Our Past Projects
Bring The Beat Amazon
In the early 1980’s, Amazon Park Playground broke new ground as one of the first fully wheelchair accessible play structures in the country. Now the playground is remodeled and took this legacy of accessibility to an unprecedented level. It is now proudly Eugene’s first fully-inclusive playground for all ages and mobility. There’s was just one thing missing: Music.
Why is music so important? One in 20 children in the United States has some kind of disability, whether it’s learning, mobility or developmental. For these children, sensory stimulation is key. And, there’s no better place to grow than a playground. Spinning, swinging and climbing are sensory activities were already available at Amazon, but one missing component was the auditory experience. The Foundation brought drums, chimes and xylophones to the playground that create a musical arena for kids of all ages to shine in a solo or create their own band.
Washington Park Spray Play
The Foundation raised funds to bring a water spray feature to this six-acre park which is now a popular draw for families with young children. The park has a sandy playground area, a looped path and picnic tables. There are also ball fields, basketball courts and tennis courts.
Yes! for Parks
We love our parks. The Foundation helped form a Political Action Committee in support of the two funding measures for parks. Both measures passed. The bonds will pay for improving six parks, including Alton Baker, University and Trainsong, and the renovation of Sheldon Pool. It also will pay for added lighting and new trails, plus improvements at Echo Hollow Pool and Campbell Community Center, as well as build the first four sports fields at Golden Gardens Park in northwest Eugene. The five-year levy will generate about $3.1 million per year and has increased the level of park operations services as well as safety and security measures.
One of the best known and most frequently used portions of Eugene’s Parks and Recreation is the 12-mile Ruth Bascom Riverbank Path that lines both sides of the Willamette River from the Willie Knickerbocker Bridge just west of I-5 to the Owosso Bridge just south of Beltline Road. Construction of this grand vision began in 1971 and is now a Eugene landmark. Used every day by thousands of residents and visitors, it provides easy access to the outdoors as well as inspiring vistas of the river.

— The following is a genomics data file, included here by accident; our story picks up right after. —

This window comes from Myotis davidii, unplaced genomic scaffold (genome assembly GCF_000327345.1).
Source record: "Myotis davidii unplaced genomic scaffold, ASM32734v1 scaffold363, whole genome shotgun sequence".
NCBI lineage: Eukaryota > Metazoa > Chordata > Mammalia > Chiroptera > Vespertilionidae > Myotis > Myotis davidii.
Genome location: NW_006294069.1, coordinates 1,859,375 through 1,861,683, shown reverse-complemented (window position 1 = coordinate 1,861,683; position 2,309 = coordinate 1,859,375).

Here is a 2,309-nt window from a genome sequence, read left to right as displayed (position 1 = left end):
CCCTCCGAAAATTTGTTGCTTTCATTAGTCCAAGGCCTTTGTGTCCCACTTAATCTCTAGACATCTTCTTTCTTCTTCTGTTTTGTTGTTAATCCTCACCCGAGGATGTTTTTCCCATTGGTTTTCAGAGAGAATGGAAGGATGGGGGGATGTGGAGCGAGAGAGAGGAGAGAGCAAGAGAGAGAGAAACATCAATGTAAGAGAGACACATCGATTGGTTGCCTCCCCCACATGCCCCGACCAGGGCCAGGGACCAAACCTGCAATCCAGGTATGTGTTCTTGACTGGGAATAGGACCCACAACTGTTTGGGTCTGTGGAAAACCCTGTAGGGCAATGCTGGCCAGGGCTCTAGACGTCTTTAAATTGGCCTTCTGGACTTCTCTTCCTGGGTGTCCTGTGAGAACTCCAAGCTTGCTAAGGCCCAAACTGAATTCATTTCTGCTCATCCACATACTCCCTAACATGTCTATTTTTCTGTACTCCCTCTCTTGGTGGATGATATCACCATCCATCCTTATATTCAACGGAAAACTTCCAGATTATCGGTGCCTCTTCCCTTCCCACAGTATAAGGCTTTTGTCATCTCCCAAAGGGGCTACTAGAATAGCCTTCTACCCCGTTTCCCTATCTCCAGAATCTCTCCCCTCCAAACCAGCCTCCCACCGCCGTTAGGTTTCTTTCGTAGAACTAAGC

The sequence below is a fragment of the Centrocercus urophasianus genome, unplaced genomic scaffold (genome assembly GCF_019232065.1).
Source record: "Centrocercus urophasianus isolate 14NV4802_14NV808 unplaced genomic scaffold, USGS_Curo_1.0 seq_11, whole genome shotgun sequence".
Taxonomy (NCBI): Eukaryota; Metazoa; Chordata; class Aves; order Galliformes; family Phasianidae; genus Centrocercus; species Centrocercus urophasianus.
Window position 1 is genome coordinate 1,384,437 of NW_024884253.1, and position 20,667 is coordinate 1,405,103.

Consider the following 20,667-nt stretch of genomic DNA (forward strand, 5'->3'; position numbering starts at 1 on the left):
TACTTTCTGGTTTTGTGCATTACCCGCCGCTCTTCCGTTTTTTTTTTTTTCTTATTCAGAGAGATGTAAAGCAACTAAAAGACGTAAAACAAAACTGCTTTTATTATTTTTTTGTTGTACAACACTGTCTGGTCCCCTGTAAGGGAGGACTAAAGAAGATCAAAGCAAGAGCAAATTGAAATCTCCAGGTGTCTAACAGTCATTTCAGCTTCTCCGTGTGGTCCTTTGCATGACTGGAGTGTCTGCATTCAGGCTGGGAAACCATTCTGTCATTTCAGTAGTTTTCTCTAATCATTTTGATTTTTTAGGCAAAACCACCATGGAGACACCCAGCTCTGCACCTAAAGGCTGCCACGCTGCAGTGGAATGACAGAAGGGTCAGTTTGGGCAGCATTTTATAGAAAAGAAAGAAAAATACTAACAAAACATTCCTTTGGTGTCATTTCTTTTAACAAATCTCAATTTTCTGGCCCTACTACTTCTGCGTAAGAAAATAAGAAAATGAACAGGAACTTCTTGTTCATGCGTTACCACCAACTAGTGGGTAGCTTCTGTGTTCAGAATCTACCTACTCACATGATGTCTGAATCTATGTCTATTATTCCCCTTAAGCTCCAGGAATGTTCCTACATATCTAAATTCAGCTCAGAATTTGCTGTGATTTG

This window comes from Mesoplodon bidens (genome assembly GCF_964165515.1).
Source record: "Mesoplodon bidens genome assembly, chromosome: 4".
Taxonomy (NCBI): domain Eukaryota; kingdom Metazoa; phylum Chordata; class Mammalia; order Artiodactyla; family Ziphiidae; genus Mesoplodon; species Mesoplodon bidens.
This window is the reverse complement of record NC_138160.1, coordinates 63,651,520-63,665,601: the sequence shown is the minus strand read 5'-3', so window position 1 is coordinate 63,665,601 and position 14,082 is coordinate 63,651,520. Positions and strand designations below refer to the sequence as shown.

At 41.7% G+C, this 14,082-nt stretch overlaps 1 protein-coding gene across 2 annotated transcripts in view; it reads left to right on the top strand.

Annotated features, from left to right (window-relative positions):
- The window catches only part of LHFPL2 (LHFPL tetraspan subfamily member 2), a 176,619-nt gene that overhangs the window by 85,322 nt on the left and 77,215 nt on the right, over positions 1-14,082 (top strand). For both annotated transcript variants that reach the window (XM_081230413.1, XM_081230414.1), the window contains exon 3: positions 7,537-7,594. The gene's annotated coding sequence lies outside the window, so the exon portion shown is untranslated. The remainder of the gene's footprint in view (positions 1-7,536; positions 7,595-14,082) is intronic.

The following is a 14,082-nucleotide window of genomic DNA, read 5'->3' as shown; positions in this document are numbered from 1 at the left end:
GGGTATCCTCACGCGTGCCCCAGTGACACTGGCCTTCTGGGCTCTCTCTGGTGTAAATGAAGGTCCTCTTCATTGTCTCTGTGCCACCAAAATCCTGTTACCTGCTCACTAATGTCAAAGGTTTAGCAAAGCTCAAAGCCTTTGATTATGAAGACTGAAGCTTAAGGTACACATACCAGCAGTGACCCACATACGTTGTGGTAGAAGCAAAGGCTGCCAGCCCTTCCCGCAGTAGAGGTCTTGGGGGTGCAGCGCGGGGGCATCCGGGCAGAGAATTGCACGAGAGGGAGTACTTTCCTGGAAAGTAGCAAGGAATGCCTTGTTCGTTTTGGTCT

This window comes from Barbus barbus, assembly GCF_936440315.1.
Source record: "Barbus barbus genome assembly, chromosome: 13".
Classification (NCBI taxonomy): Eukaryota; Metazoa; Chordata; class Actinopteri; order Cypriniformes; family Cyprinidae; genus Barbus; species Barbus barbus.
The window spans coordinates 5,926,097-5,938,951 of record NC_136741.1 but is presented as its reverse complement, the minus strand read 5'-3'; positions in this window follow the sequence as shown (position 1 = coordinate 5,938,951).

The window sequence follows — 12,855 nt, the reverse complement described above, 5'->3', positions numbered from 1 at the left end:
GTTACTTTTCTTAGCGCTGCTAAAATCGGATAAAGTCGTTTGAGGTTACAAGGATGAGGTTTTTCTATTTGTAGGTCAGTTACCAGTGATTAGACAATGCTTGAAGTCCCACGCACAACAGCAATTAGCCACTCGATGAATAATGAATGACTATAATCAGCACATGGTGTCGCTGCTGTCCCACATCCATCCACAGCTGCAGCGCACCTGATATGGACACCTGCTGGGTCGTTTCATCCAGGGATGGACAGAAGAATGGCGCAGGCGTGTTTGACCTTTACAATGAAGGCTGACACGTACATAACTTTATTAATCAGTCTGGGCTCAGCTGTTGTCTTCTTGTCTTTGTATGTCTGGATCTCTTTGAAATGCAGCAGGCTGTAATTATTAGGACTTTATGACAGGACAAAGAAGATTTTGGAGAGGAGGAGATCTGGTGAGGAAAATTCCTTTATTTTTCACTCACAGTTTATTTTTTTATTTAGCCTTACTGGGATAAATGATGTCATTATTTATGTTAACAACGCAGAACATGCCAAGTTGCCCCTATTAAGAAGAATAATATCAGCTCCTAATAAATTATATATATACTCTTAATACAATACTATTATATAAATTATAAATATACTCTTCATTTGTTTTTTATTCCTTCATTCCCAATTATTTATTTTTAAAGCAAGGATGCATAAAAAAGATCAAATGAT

Continuing Ruth Bascom’s legacy of advocacy, the Foundation partnered with the City of Eugene to dramatically improve the wayfinding signage along the path. Now users are assisted by new quarter-mile posts with path and directional information and detailed map and interpretive signs at key locations including the bike/ped bridges across the Willamette River. Additionally, a hand-held map highlighting unique points of interest was created.
These enhancements increase safety along the path and help residents and visitors alike realize the path system’s seamless connection to other areas of interest within the community such as local shopping, dining, and entertainment venues.
- Ridgeline Trail Easements
- Ridgeline Property Acquisition
The Foundation was thrilled to help facilitate the City of Eugene acquiring approximately 200 acres in south Eugene to extend the Ridgeline Trail. The City recently purchased 200 acres of land in South Eugene from Arlie & Company to extend the Ridgeline Trail by over two miles. The acquisition will enable the City to extend the existing Ridgeline Trail from Mt. Baldy, located between Dillard Rd. and Spring Blvd., to Lane Community College. The purchase price for the 200 acres was $3 million. City funding for the purchase came from a combination of Park System Development funds and from the 2006 Parks and Open Space bond measure.
The 200 acres along the topographic Ridgeline is part of a 1,200 acre tract owned by Arlie & Company and divides the property, separating Lane Community College to the north from rural land to the south. The land consists of a mix of Douglas fir forest, high quality prairie, and oak habitat. It affords views of Spencer Butte, Mt. Pisgah, and the surrounding lands to the south and east.
The Foundation, Obsidians, and Disciples of Dirt partnered with the City’s Parks and Open Space division to initiate and design an important Ridgeline Trail connection. This multi-use trail extends just over a half-mile and features a bridge that spans one of the headwater tributaries of Amazon Creek, while connecting Fox Hollow trail with the East Dillard trailhead. This relatively small segment of trail effectively leverages three miles of continuous trail for mountain bikers and six miles of continuous trail for hikers. The experience of hikers and bikers is significantly improved by allowing safe passage to Mt. Baldy without having to ride along the shoulder of Dillard Road.